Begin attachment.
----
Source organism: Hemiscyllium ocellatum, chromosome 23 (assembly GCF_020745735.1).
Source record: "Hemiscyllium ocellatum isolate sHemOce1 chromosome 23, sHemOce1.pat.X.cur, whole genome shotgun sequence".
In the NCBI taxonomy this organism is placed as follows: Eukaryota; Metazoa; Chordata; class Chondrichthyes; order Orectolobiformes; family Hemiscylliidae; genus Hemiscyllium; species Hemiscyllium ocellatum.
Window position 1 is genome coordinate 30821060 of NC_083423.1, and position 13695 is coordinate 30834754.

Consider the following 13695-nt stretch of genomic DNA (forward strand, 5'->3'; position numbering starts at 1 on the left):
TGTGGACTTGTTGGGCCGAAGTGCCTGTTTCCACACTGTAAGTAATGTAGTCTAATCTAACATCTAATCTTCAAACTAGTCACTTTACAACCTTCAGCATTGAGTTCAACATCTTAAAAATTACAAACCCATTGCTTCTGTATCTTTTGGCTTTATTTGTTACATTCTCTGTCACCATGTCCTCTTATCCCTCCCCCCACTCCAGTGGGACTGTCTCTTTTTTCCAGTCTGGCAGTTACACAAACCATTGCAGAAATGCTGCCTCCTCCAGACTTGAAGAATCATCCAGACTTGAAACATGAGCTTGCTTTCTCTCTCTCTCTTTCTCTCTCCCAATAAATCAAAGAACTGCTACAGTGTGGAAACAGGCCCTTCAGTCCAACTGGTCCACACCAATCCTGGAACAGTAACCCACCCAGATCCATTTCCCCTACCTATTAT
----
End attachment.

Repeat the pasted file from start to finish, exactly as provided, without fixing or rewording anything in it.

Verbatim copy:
Source organism: Hemiscyllium ocellatum, chromosome 23 (assembly GCF_020745735.1).
Source record: "Hemiscyllium ocellatum isolate sHemOce1 chromosome 23, sHemOce1.pat.X.cur, whole genome shotgun sequence".
In the NCBI taxonomy this organism is placed as follows: Eukaryota; Metazoa; Chordata; class Chondrichthyes; order Orectolobiformes; family Hemiscylliidae; genus Hemiscyllium; species Hemiscyllium ocellatum.
Window position 1 is genome coordinate 30821060 of NC_083423.1, and position 13695 is coordinate 30834754.

Consider the following 13695-nt stretch of genomic DNA (forward strand, 5'->3'; position numbering starts at 1 on the left):
TGTGGACTTGTTGGGCCGAAGTGCCTGTTTCCACACTGTAAGTAATGTAGTCTAATCTAACATCTAATCTTCAAACTAGTCACTTTACAACCTTCAGCATTGAGTTCAACATCTTAAAAATTACAAACCCATTGCTTCTGTATCTTTTGGCTTTATTTGTTACATTCTCTGTCACCATGTCCTCTTATCCCTCCCCCCACTCCAGTGGGACTGTCTCTTTTTTCCAGTCTGGCAGTTACACAAACCATTGCAGAAATGCTGCCTCCTCCAGACTTGAAGAATCATCCAGACTTGAAACATGAGCTTGCTTTCTCTCTCTCTCTTTCTCTCTCCCAATAAATCAAAGAACTGCTACAGTGTGGAAACAGGCCCTTCAGTCCAACTGGTCCACACCAATCCTGGAACAGTAACCCACCCAGATCCATTTCCCCTACCTATTAT